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Our Story

Me: (Super excited) I got the volunteer spot! And guess what! The center is in Eastleigh and it's youth based.

Friend: Yeei! You see, all you had to do was go for it. When do you start?

Me: Thursday. I'll be in the center on Thursday's and Friday because I don't have class. I'm still debating though because I'm not sure how long I will manage to commute. They aren't going to be providing transport.

Friend: That should not bother you. You can always come and stay at my place on Wednesday and Thursday night. It will be closer and cheaper.

Me: Really? Are you sure?

This is a story of kindness that would best describe the birth of Shine it On. At this point I didn't even know what primary health care was; let alone foresee the amount of love and passion I would develop towards matters youths and health. I was simply a bored girl, awaiting the end of lecturer's strike and looking for a place to gain experience. Funny how things do work out!

The next Thursday, at 10 am, I arrived at Family Health Option's Kenya's (FHOK) youth center in Eastleigh to start off what would be my first volunteer experience. I spent the day getting to know what FHOK does and also getting an idea of the options I had. I chose to be a volunteer Peer educator. This meant that I would be spending my Thursday's and Friday's teaching/ sharing sexual reproductive health and rights (SRHR) knowledge with teens and youths.

I did this for about three months before it became financially straining. Spending close to Ksh 3,000 a month, on a student budget, is not easy. But I didn't want to stop. I wanted to keep up the work. To keep advocating and making a difference in this small-little way. So, I started using the knowledge gained at FHOK to reach youths in Rongai.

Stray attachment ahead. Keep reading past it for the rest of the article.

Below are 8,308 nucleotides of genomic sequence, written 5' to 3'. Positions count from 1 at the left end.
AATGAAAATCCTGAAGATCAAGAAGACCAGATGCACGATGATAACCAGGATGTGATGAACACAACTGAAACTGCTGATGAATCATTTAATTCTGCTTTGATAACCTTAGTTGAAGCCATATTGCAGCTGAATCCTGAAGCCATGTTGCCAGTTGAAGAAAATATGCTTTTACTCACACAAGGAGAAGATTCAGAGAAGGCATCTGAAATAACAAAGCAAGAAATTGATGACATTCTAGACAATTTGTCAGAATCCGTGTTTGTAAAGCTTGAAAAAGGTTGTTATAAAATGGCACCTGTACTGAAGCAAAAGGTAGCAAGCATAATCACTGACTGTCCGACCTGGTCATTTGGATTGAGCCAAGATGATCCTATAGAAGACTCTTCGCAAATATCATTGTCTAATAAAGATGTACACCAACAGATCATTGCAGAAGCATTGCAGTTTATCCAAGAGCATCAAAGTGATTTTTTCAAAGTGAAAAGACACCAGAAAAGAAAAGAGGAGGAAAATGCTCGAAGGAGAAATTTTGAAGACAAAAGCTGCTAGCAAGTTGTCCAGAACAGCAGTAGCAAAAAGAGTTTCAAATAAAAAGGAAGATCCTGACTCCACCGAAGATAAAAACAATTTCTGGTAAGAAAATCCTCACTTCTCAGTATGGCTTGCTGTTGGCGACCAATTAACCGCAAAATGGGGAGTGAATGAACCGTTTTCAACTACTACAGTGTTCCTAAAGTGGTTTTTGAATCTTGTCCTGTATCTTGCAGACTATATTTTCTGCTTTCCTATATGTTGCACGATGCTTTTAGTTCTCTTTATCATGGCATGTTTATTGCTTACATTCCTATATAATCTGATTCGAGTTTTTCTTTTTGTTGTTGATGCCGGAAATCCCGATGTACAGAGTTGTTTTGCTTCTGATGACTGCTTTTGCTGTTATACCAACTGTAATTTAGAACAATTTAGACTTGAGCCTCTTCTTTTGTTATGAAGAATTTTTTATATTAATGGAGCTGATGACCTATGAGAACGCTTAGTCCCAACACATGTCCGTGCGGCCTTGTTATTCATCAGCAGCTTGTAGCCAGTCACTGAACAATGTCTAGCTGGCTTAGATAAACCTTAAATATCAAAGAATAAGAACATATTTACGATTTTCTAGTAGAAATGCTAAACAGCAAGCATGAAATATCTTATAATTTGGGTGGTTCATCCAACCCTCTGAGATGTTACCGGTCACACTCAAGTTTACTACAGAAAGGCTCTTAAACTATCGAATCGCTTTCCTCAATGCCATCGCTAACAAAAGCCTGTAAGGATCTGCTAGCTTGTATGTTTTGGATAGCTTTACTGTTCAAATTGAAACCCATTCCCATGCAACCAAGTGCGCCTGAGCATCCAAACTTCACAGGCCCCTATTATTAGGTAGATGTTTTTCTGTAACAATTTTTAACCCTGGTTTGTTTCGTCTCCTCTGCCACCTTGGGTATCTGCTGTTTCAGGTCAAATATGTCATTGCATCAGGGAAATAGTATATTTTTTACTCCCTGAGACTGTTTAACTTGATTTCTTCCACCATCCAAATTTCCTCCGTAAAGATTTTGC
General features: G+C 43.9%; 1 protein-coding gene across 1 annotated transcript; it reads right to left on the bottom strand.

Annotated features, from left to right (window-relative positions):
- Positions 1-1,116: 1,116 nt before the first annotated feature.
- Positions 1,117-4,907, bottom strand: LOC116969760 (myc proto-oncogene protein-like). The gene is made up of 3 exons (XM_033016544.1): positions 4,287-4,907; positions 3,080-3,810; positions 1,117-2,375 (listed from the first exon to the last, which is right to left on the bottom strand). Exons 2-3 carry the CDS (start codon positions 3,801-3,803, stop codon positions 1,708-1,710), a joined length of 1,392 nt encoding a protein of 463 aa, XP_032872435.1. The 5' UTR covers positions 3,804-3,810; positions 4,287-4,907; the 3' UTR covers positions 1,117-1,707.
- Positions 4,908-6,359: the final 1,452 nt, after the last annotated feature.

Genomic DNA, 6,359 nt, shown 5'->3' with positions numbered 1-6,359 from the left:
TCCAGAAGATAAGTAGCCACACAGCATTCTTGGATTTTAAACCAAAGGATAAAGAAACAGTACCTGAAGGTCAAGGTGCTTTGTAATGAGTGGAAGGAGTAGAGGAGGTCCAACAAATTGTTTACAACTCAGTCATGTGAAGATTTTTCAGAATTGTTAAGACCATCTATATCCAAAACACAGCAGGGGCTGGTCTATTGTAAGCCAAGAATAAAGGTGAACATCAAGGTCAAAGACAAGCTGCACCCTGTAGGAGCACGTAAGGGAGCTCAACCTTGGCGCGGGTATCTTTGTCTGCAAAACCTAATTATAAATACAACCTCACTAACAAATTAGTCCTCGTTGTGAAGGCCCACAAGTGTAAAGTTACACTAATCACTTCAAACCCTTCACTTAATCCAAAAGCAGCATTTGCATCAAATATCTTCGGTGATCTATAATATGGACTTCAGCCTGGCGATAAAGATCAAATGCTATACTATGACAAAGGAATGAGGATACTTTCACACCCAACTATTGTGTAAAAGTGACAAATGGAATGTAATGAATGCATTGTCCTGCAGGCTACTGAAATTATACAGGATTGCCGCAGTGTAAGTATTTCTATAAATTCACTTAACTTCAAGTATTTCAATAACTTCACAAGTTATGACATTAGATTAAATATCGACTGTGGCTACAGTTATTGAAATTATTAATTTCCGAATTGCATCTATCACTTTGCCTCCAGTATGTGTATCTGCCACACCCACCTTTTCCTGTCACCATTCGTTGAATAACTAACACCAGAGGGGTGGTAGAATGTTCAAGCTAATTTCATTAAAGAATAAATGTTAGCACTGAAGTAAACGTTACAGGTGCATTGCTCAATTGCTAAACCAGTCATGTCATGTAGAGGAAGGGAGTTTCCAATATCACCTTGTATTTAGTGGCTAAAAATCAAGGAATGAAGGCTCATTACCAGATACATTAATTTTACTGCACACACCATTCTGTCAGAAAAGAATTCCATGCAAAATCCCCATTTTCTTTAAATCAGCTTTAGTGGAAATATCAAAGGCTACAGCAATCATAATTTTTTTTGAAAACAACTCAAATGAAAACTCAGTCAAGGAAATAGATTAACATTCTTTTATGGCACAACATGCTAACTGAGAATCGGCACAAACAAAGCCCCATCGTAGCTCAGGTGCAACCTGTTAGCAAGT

When I tell you it wasn't easy at first; that would be an understatement. It was also around the time when there was so much debate on when children should start receiving education on Comprehensive Sexuality Education (CSE). I remember, my friend and I, walking close to two hours to reach one of the popular public schools in Quarry only for the headteacher to inform us that we needed a letter from the ministry and authorization from a number of other people:-(

It was a tough start but we couldn't stop. I couldn't stop. On one lazy afternoon, I visited the Rongai Mum's page on Facebook and posted a request for mum's to allow me have an SRHR educative session with their 11 to 21 year old teens. The conversation led me to their WhatsApp group and finally to the creation of a separate WhatsApp group where we would specifically discuss and prepare for the day, December 14th 2018. That's how we got Shine it On's first ray of light in regard to matters SRHR and health education.

And because amidst every ray of light there is darkness, it wasn't a very smooth ride. See you on our next post as we share our first ever health education session.

Thank you for reading and Stay Safe!


Girl Power
Human Rights
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